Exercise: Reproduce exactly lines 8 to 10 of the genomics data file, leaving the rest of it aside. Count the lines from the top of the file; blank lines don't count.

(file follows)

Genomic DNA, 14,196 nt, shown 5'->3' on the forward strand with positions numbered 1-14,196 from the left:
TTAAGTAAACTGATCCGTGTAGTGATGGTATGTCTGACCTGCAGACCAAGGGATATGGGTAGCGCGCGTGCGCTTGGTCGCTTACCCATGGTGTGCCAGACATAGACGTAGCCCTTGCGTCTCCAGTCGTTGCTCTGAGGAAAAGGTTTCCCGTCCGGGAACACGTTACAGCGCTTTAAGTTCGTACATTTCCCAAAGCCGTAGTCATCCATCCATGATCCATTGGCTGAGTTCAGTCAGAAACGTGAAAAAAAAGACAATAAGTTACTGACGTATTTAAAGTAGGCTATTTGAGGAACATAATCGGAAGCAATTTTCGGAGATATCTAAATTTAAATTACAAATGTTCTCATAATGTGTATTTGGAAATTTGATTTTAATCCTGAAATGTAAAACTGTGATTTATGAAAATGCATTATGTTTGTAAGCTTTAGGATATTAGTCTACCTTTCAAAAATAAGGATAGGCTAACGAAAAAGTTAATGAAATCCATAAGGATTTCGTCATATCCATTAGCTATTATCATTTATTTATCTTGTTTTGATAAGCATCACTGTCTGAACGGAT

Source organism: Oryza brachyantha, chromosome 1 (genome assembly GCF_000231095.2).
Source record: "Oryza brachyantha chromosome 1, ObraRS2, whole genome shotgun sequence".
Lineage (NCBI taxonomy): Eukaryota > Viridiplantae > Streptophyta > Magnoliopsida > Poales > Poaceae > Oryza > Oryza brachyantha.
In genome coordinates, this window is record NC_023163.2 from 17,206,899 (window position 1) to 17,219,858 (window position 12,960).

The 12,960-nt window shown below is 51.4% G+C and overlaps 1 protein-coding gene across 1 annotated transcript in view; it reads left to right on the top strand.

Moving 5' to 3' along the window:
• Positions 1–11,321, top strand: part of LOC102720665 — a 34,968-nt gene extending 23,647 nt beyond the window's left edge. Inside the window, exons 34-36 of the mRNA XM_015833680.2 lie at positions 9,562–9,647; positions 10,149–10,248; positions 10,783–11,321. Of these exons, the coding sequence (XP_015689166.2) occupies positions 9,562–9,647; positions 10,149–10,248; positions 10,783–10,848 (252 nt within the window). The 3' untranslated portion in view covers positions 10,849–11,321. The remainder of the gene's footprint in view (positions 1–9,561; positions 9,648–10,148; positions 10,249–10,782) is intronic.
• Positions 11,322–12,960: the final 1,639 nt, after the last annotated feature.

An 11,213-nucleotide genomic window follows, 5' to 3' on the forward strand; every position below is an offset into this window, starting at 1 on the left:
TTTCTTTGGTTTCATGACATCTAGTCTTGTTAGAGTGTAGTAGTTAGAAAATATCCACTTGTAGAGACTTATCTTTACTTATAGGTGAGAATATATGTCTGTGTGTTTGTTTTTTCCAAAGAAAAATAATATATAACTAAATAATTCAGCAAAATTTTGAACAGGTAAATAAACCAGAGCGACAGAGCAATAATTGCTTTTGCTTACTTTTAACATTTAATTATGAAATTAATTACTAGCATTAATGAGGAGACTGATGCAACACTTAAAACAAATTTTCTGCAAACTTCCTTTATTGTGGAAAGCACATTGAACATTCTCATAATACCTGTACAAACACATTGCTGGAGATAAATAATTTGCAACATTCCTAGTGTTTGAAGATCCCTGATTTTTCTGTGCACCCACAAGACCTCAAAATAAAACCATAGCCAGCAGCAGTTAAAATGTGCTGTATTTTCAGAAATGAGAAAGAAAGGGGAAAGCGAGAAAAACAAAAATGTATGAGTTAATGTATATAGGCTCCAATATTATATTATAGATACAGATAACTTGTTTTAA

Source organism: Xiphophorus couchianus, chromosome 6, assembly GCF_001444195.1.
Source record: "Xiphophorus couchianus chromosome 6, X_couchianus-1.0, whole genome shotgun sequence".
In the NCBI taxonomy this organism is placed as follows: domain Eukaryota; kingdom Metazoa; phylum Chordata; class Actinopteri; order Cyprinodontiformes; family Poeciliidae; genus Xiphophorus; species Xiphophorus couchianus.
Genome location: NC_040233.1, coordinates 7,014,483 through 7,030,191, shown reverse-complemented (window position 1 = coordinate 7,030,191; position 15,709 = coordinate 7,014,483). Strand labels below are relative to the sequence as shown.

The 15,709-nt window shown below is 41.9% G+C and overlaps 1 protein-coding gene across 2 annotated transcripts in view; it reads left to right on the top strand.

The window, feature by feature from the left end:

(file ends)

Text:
Moving 5' to 3' along the window:
• Positions 1–11,321, top strand: part of LOC102720665 — a 34,968-nt gene extending 23,647 nt beyond the window's left edge. Inside the window, exons 34-36 of the mRNA XM_015833680.2 lie at positions 9,562–9,647; positions 10,149–10,248; positions 10,783–11,321. Of these exons, the coding sequence (XP_015689166.2) occupies positions 9,562–9,647; positions 10,149–10,248; positions 10,783–10,848 (252 nt within the window). The 3' untranslated portion in view covers positions 10,849–11,321. The remainder of the gene's footprint in view (positions 1–9,561; positions 9,648–10,148; positions 10,249–10,782) is intronic.
• Positions 11,322–12,960: the final 1,639 nt, after the last annotated feature.